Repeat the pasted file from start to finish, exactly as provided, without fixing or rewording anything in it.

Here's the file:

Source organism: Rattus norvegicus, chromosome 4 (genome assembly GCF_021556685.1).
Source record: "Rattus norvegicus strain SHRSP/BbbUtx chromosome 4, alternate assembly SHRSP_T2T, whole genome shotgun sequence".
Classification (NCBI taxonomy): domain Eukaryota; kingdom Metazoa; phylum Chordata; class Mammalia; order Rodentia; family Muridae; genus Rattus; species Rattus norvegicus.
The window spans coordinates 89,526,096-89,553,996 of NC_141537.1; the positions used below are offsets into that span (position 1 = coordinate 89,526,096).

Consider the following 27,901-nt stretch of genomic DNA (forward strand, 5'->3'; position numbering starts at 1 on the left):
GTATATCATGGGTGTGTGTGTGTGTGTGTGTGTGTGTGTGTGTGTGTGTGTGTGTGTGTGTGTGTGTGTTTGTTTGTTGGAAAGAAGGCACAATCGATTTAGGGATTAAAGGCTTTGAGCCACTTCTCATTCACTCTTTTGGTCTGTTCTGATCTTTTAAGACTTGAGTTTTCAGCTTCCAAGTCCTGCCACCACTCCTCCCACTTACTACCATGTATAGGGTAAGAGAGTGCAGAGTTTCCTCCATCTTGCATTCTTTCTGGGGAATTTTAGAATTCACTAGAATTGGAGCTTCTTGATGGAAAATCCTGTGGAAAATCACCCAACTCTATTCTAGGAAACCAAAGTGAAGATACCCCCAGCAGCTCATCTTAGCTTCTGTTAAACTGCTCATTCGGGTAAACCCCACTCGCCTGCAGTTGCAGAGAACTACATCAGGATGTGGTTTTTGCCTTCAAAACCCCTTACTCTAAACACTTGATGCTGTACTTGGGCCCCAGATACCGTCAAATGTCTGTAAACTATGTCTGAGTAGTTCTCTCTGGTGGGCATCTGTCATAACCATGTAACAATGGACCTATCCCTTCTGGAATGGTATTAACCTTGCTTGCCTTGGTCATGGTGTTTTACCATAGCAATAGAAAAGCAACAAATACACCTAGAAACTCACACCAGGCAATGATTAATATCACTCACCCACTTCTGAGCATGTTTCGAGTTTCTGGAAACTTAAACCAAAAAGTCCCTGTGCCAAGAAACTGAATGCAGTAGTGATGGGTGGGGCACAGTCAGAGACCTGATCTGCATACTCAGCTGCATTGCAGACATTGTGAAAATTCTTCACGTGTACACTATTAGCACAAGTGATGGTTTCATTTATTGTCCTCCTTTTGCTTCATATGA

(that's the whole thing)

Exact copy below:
Source organism: Rattus norvegicus, chromosome 4 (genome assembly GCF_021556685.1).
Source record: "Rattus norvegicus strain SHRSP/BbbUtx chromosome 4, alternate assembly SHRSP_T2T, whole genome shotgun sequence".
Classification (NCBI taxonomy): domain Eukaryota; kingdom Metazoa; phylum Chordata; class Mammalia; order Rodentia; family Muridae; genus Rattus; species Rattus norvegicus.
The window spans coordinates 89,526,096-89,553,996 of NC_141537.1; the positions used below are offsets into that span (position 1 = coordinate 89,526,096).

Consider the following 27,901-nt stretch of genomic DNA (forward strand, 5'->3'; position numbering starts at 1 on the left):
GTATATCATGGGTGTGTGTGTGTGTGTGTGTGTGTGTGTGTGTGTGTGTGTGTGTGTGTGTGTGTGTGTTTGTTTGTTGGAAAGAAGGCACAATCGATTTAGGGATTAAAGGCTTTGAGCCACTTCTCATTCACTCTTTTGGTCTGTTCTGATCTTTTAAGACTTGAGTTTTCAGCTTCCAAGTCCTGCCACCACTCCTCCCACTTACTACCATGTATAGGGTAAGAGAGTGCAGAGTTTCCTCCATCTTGCATTCTTTCTGGGGAATTTTAGAATTCACTAGAATTGGAGCTTCTTGATGGAAAATCCTGTGGAAAATCACCCAACTCTATTCTAGGAAACCAAAGTGAAGATACCCCCAGCAGCTCATCTTAGCTTCTGTTAAACTGCTCATTCGGGTAAACCCCACTCGCCTGCAGTTGCAGAGAACTACATCAGGATGTGGTTTTTGCCTTCAAAACCCCTTACTCTAAACACTTGATGCTGTACTTGGGCCCCAGATACCGTCAAATGTCTGTAAACTATGTCTGAGTAGTTCTCTCTGGTGGGCATCTGTCATAACCATGTAACAATGGACCTATCCCTTCTGGAATGGTATTAACCTTGCTTGCCTTGGTCATGGTGTTTTACCATAGCAATAGAAAAGCAACAAATACACCTAGAAACTCACACCAGGCAATGATTAATATCACTCACCCACTTCTGAGCATGTTTCGAGTTTCTGGAAACTTAAACCAAAAAGTCCCTGTGCCAAGAAACTGAATGCAGTAGTGATGGGTGGGGCACAGTCAGAGACCTGATCTGCATACTCAGCTGCATTGCAGACATTGTGAAAATTCTTCACGTGTACACTATTAGCACAAGTGATGGTTTCATTTATTGTCCTCCTTTTGCTTCATATGA